And my benefit was cut off.

The thought of having to go to Work and Income and beg to have my benefit back was terrifying, but food and medication for my children was important and hard to pay for with no income.

But apparently, if I can study, then I can work. I tried to politely point out that I study at home, in my own time. If I can't study for three days then I will spend three nights catching up.  

The reason I study is for my future and the future of my kids. They have no idea how much I would love a job right now, but that is impossible with two special needs kids. They need me far too many hours in the day for me to be able to hold down any job.

But one size fits all.

That is what it feels like to be a solo parent. One size fits all.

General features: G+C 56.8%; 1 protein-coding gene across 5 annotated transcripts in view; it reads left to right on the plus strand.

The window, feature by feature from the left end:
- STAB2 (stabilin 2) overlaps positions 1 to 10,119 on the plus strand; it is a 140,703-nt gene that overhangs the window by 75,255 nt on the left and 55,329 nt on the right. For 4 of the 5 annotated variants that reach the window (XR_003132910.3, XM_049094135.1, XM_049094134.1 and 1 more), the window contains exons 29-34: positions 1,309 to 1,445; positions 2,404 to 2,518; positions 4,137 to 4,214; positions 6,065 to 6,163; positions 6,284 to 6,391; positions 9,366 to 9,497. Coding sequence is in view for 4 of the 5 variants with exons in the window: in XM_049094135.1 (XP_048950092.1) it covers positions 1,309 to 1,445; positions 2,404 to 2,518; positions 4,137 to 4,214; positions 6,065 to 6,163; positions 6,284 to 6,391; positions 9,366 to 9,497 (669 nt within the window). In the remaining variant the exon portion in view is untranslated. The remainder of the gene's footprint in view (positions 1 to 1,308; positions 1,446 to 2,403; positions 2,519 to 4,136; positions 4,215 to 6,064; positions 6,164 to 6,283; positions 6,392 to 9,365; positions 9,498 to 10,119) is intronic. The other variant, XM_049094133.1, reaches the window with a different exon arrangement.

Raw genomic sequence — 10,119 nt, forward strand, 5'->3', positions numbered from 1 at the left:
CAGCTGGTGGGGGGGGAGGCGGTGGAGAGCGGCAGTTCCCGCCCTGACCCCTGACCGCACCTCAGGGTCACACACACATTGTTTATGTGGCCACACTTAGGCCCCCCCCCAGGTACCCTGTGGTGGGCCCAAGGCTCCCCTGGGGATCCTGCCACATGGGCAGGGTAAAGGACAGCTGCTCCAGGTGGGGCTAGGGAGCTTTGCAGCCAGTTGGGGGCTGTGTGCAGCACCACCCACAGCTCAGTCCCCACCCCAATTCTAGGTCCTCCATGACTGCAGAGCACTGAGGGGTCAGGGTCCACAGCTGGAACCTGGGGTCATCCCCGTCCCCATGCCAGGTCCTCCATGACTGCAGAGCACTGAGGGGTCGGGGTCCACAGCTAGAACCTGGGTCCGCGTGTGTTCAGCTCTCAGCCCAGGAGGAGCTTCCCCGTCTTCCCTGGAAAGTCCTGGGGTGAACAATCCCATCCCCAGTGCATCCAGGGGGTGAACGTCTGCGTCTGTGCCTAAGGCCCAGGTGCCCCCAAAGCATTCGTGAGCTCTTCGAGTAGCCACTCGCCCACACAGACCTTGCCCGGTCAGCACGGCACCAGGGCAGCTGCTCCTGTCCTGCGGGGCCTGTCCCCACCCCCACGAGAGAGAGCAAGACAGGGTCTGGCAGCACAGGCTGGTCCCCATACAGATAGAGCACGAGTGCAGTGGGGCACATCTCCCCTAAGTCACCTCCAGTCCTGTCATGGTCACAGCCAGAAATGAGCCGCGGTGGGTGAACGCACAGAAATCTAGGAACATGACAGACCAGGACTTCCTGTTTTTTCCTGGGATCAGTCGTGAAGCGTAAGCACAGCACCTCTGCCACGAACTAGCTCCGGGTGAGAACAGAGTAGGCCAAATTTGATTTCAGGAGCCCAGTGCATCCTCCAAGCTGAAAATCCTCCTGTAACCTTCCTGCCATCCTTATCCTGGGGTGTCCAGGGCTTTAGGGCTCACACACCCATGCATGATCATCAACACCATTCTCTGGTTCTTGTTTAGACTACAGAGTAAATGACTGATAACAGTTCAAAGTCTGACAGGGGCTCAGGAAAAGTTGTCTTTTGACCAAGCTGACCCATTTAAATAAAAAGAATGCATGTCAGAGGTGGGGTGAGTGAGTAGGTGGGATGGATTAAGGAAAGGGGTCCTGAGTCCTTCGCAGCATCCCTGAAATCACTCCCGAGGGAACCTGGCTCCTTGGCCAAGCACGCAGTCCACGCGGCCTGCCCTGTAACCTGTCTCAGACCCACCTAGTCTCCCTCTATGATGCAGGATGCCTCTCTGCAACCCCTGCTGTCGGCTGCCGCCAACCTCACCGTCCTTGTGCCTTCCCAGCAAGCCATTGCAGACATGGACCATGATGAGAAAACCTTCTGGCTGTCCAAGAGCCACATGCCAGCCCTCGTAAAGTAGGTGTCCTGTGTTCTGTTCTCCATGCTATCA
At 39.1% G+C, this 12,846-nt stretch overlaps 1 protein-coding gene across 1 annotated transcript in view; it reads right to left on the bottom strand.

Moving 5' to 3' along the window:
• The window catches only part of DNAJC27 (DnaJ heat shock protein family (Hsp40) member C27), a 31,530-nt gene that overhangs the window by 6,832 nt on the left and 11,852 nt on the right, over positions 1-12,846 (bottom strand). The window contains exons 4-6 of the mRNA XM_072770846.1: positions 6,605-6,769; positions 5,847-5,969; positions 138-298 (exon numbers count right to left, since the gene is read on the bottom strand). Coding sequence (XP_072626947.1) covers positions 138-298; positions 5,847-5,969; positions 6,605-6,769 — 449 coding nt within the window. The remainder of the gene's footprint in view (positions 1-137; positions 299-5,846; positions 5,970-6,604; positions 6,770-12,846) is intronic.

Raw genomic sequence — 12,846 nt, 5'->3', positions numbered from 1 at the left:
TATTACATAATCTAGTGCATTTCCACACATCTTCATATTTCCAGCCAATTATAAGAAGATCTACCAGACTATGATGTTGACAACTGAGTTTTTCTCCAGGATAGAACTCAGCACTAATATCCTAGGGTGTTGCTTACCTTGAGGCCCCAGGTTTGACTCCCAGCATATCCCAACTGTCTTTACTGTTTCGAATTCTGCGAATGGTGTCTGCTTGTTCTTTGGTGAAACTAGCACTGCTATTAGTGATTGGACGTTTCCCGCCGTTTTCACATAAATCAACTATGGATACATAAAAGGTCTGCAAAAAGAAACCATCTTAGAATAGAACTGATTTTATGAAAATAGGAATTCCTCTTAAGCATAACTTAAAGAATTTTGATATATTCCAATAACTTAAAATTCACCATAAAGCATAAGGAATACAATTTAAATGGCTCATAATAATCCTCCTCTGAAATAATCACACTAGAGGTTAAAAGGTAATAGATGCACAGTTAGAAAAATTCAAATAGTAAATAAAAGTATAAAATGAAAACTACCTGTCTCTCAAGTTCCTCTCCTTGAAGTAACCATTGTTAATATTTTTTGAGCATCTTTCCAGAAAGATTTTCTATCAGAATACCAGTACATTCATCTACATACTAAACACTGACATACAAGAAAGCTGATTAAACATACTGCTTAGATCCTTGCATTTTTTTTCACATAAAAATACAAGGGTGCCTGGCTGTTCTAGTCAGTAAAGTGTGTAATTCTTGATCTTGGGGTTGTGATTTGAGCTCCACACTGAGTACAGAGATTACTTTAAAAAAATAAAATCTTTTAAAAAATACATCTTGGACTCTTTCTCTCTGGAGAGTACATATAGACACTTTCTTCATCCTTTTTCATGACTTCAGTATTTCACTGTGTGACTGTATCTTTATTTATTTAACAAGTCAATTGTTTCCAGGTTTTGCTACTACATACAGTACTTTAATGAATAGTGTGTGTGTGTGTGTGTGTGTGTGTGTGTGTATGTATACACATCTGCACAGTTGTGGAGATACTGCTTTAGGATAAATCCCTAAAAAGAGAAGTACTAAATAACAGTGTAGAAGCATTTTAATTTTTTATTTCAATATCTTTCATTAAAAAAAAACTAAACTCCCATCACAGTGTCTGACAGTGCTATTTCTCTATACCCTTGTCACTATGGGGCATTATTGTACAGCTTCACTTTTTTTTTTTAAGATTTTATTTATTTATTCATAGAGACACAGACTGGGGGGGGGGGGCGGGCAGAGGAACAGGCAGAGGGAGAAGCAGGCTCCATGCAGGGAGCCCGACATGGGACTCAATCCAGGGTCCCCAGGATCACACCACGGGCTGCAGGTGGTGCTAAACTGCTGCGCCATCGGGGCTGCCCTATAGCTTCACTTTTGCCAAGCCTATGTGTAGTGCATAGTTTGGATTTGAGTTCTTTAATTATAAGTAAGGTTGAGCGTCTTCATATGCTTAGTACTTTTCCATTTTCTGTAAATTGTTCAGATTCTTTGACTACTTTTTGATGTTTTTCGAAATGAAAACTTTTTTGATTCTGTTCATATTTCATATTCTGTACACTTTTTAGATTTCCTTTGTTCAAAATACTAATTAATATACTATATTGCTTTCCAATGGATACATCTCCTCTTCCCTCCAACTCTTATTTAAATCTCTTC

I have an acquaintance who was surprised that my car had a rego and warrant because I'm a solo mum on the benefit. Another person assumes I sit around at home all day watching movies. Another assumes that the kids go to their father's every second weekend so I can go out and party.

People are confused that I don't spend my benefit money on drugs and the pokies. People refuse to believe that I study full time to get a degree so I can make a better future for me and my children.

Solo mothers on benefits are stigmatised, labelled, looked down upon. But not one size fits all, and Work and Income need to recognise this.

Being a solo mother is lonely. And hard. And there is more worry because there is only one of you to do the worrying.

And more exhaustion. Only you are responsible for the dishes, putting the rubbish out, the laundry, every meeting and appointment, bathing the kids, administering medication, every single meal of every single day.

Making sure they have shoes that fit, doing budgets, making every single decision.

And the love and attention. There is only one of you to find the time to lavish love and attention on these there beautiful children.